UVA-1 is a modality of phototherapy with a long wavelength, which allows it to achieve greater penetration and makes it especially effective for the treatment of sclerotic skin diseases [2
]. This longer wavelength is also associated with a lower risk of burning during treatment than other phototherapy modalities. The main mechanism of action is the activation of fibroblasts, which produce metalloproteinases, with the consequent reduction in collagen production [3
]. Other mechanisms include immediate and retarded apoptosis (due to the generation of reactive oxygen species), neovascularization, activation of the FAS/FAS ligand system (which activates programmed cell death) and reduction in TGFβ, TNFα, IL-5, -6, -8, -13 and -31 and IFNγ [2
]. Therefore, according to what we observed in our samples, it seems that on one hand, there is a reduction in the excess cellularity due to apoptosis, and on the other hand, there is an activation of the remaining fibroblasts which produces a rupture of the disorganized collagen due to the action of metalloproteinases and a new, denser and better organized collagen. Modulation of endothelial dysfunction induced by UVA-1, with an increase in CD34 expression [4
], may also play a role, as endothelial dysfunction and abnormal blood vessel regulation have been proposed as pathogenic factors in keloid development [5
]. In our samples, we observed an increase in vascular structures after the treatment. Finally, mucin, which is found at increased levels in keloids [6
], was reduced after the UVA-1 sessions. All these mechanisms are responsible for the striking changes observed in the histological images of our case, which correlated with patient-reported outcomes. The aesthetic impairment barely changed, maybe because these changes occur mainly in the dermis instead of the epidermis; however, when the patient was asked, she said she was satisfied with the treatment.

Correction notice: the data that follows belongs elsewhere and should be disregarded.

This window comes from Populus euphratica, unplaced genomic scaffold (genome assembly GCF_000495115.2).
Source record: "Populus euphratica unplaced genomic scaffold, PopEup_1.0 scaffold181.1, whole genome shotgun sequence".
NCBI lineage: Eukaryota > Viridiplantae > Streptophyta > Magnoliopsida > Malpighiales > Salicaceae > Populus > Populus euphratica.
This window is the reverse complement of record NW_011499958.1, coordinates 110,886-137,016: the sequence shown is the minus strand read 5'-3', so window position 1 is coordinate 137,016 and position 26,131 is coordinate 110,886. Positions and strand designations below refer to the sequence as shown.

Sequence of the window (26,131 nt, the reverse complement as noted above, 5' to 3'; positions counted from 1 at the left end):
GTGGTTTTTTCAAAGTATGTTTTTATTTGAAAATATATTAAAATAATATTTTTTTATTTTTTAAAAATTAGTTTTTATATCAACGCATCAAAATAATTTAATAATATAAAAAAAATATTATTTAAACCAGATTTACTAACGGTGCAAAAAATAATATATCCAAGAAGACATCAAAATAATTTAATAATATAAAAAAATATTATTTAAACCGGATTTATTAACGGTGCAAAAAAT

There are various UVA-1 dosage regimen recommendations. Generally, each cycle consists of 15–20 sessions with increasing doses, and no more than two cycles per year are recommended [2
]. In our case, the use of only one cycle of 25 sessions with a low-dosage regimen showed striking histological changes and an improvement in the patient’s symptoms. There have been reports of several skin diseases being successfully treated with UVA-1 phototherapy—for example, sclerotic diseases, such as systemic sclerosis and morphea, inflammatory conditions, such as eczema and prurigo, granulomatous diseases, such as sarcoidosis and annular granuloma, and T cell lymphomas and related disorders, such as pityriasis lichenoides and lymphomatoid papulosis [7
]. To the best of our knowledge, there have only been two cases of keloids treated with UVA-1 laser [8
] and a few cases treated with UVA-1 phototherapy, all with high doses [9
], but no cases treated with a low-dosage regimen have been reported to date. UVA-1 phototherapy has less risk of burns and skin cancer development than other types of phototherapy [9
], and the use of low doses further decreases this risk.